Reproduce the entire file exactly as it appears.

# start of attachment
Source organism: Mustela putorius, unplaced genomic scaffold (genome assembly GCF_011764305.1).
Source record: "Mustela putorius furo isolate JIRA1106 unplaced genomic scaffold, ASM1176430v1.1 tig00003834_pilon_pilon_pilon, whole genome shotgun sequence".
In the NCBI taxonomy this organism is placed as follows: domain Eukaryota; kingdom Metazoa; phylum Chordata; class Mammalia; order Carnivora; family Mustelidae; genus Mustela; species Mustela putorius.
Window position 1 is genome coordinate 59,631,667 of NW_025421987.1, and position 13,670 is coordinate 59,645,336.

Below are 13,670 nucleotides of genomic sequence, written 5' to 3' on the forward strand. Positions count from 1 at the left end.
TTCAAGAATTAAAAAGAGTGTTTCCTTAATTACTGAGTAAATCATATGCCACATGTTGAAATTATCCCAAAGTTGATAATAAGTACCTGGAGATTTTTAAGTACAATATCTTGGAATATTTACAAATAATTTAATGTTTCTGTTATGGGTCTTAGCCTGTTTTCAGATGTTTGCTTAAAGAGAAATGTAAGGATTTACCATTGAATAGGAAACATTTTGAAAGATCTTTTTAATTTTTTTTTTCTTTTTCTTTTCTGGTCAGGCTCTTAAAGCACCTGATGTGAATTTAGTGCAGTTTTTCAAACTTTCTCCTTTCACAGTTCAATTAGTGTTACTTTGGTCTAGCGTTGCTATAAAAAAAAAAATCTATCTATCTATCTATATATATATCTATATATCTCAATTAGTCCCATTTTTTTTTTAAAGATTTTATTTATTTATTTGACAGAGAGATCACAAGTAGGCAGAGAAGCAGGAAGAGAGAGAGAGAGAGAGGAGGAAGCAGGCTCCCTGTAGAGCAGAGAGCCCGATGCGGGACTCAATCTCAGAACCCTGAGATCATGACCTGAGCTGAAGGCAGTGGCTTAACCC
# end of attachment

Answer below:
Source organism: Mustela putorius, unplaced genomic scaffold (genome assembly GCF_011764305.1).
Source record: "Mustela putorius furo isolate JIRA1106 unplaced genomic scaffold, ASM1176430v1.1 tig00003834_pilon_pilon_pilon, whole genome shotgun sequence".
In the NCBI taxonomy this organism is placed as follows: domain Eukaryota; kingdom Metazoa; phylum Chordata; class Mammalia; order Carnivora; family Mustelidae; genus Mustela; species Mustela putorius.
Window position 1 is genome coordinate 59,631,667 of NW_025421987.1, and position 13,670 is coordinate 59,645,336.

Below are 13,670 nucleotides of genomic sequence, written 5' to 3' on the forward strand. Positions count from 1 at the left end.
TTCAAGAATTAAAAAGAGTGTTTCCTTAATTACTGAGTAAATCATATGCCACATGTTGAAATTATCCCAAAGTTGATAATAAGTACCTGGAGATTTTTAAGTACAATATCTTGGAATATTTACAAATAATTTAATGTTTCTGTTATGGGTCTTAGCCTGTTTTCAGATGTTTGCTTAAAGAGAAATGTAAGGATTTACCATTGAATAGGAAACATTTTGAAAGATCTTTTTAATTTTTTTTTTCTTTTTCTTTTCTGGTCAGGCTCTTAAAGCACCTGATGTGAATTTAGTGCAGTTTTTCAAACTTTCTCCTTTCACAGTTCAATTAGTGTTACTTTGGTCTAGCGTTGCTATAAAAAAAAAAATCTATCTATCTATCTATATATATATCTATATATCTCAATTAGTCCCATTTTTTTTTTAAAGATTTTATTTATTTATTTGACAGAGAGATCACAAGTAGGCAGAGAAGCAGGAAGAGAGAGAGAGAGAGAGGAGGAAGCAGGCTCCCTGTAGAGCAGAGAGCCCGATGCGGGACTCAATCTCAGAACCCTGAGATCATGACCTGAGCTGAAGGCAGTGGCTTAACCC